This thesis addresses how our personal dynamic technologies—from laptops and smartphones to email and social media accounts — shape our perceptions of the world. It puts the digitized interaction, as engagements with our technologies, at the center of this investigation, and frames the world we live in as a Dynamic Media Society. In this society, our interactions become authoring forces of value, with economic, cultural, and social implications.
Part I investigates the value of the digitized interaction as a new type of commodity from the standpoint of the user as consumer. Just as accumulation of wealth and consumption of their favorite brands offer consumers validation, the digitized interaction becomes an indicator of self-worth and identity. Facebook likes, endorsements on LinkedIn, and a high number of followers on Twitter can be seen as valuable commodities, informing the users' understanding of their role and place in the world.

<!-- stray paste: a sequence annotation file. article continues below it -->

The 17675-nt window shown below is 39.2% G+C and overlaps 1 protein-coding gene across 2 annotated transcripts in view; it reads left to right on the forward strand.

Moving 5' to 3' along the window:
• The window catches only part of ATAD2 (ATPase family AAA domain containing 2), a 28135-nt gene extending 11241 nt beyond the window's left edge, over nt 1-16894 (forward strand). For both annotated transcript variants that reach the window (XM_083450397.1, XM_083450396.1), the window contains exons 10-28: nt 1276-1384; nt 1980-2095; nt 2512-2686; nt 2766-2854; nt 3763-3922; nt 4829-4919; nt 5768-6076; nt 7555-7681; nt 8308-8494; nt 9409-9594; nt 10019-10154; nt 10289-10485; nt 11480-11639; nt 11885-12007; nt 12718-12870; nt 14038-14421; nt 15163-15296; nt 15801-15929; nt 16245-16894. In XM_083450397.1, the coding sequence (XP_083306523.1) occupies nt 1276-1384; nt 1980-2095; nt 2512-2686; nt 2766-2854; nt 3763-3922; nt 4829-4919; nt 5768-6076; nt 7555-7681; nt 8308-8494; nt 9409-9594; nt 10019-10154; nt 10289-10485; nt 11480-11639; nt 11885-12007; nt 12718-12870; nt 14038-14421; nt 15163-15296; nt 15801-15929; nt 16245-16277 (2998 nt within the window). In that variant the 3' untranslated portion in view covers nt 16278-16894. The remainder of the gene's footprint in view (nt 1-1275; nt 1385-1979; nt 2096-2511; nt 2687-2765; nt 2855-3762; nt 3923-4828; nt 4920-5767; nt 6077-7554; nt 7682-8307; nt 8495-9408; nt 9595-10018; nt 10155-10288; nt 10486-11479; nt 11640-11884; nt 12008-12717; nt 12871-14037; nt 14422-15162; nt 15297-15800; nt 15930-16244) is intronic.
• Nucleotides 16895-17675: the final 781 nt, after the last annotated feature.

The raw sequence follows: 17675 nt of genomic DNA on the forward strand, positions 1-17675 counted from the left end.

In Part II, I examine the user as producer of such interactions. From this perspective, the technologies of production in a Dynamic Media Society can be seen as an infrastructure of reproduction composed of the producer and predictive computer modeling software. Hence, the creation of value in society can be articulated through a negotiation between the producer of data and the restructuring abilities of algorithmic systems of surveillance.
*My particular interest in new media is instigated by a public outcry of aversion — as seen in the New York Times, late-night talk shows, and a host of pop-scholarship — to the growing ubiquity of personal technologies. I believe this aversion is important, as it is a symptom of a drastic and revolutionary transition in our communication and information infrastructures. But the validity of these concerns needs to be critically examined. My generation, due to its privileged perspective straddling a before and after viewpoint, has a responsibility to reflect on what constant connectivity is actually changing.